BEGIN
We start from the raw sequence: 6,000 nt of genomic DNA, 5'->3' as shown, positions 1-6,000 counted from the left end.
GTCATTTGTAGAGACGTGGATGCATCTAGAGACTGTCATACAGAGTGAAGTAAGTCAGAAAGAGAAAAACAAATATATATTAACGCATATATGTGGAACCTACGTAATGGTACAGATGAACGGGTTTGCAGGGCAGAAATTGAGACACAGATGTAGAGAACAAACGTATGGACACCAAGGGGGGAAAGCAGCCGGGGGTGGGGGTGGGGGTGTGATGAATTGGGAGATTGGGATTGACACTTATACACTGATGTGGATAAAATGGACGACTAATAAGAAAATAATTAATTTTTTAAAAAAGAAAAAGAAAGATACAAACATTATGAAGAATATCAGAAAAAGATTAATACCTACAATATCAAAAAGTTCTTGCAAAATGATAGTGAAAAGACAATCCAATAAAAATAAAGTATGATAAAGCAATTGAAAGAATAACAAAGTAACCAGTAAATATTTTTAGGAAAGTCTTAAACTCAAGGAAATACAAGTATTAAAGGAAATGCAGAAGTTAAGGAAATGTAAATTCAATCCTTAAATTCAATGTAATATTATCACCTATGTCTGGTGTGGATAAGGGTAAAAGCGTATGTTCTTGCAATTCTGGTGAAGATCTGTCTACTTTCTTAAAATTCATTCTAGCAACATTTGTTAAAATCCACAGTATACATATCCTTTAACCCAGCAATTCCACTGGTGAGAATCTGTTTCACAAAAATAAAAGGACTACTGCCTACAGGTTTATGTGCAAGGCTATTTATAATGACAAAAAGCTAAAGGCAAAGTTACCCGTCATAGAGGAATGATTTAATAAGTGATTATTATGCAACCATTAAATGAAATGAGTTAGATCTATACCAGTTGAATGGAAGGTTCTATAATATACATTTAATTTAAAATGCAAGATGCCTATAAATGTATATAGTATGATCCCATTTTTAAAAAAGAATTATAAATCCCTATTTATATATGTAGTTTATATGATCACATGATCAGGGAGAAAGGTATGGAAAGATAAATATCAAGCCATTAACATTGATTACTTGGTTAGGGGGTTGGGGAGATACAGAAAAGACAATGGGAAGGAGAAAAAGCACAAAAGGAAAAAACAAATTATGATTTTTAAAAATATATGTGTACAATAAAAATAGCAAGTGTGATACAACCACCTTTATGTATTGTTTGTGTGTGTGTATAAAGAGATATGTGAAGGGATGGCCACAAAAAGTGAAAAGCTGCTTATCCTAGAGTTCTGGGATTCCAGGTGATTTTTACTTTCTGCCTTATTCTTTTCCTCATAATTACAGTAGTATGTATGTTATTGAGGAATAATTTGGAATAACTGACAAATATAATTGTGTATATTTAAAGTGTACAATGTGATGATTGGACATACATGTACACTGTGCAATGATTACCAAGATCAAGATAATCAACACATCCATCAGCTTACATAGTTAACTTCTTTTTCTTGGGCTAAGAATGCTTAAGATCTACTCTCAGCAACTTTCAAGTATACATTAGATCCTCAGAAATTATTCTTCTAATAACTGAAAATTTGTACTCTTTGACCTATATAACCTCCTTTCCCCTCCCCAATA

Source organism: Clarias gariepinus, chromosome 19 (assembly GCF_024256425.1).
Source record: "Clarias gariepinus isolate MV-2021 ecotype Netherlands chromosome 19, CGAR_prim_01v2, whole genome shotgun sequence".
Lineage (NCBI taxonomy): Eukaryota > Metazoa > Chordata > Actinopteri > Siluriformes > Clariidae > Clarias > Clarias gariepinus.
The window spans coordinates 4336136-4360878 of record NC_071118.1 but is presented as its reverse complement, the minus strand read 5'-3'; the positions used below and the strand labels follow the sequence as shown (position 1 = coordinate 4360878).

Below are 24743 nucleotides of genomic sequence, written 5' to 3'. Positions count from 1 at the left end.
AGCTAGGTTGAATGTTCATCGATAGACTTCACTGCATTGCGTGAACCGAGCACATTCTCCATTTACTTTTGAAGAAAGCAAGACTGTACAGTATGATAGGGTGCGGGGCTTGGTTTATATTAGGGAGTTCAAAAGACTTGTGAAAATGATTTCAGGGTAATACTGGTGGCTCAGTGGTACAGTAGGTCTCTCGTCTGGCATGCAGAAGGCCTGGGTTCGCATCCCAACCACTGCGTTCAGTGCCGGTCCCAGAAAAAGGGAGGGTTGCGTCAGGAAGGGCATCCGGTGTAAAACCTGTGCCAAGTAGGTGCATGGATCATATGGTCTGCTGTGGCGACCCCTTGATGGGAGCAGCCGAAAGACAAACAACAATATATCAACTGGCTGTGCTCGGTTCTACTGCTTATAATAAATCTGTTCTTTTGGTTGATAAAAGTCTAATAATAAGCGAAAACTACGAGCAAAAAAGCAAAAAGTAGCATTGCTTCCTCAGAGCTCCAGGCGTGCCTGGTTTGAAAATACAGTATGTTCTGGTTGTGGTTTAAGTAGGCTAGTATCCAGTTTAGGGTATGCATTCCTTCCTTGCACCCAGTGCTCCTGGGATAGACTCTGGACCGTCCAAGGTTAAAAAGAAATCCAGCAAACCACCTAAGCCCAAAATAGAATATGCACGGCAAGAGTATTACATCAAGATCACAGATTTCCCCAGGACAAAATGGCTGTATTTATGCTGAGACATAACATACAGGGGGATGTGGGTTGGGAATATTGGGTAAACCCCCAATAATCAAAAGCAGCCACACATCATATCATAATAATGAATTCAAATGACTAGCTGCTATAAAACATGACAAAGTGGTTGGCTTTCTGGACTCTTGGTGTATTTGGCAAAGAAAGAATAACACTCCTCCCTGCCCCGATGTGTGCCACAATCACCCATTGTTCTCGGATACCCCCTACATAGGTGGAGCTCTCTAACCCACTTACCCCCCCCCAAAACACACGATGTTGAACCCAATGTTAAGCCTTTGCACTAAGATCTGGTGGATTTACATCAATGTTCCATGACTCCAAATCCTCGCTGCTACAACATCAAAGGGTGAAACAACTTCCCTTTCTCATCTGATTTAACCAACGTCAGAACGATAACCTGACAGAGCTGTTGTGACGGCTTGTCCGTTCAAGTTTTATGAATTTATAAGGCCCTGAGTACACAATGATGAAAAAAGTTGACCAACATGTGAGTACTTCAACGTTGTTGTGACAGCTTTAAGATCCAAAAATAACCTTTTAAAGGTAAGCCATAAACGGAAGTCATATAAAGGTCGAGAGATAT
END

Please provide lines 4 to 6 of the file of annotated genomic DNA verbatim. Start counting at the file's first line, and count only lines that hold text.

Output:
Source record: "Clarias gariepinus isolate MV-2021 ecotype Netherlands chromosome 19, CGAR_prim_01v2, whole genome shotgun sequence".
Lineage (NCBI taxonomy): Eukaryota > Metazoa > Chordata > Actinopteri > Siluriformes > Clariidae > Clarias > Clarias gariepinus.
The window spans coordinates 4336136-4360878 of record NC_071118.1 but is presented as its reverse complement, the minus strand read 5'-3'; the positions used below and the strand labels follow the sequence as shown (position 1 = coordinate 4360878).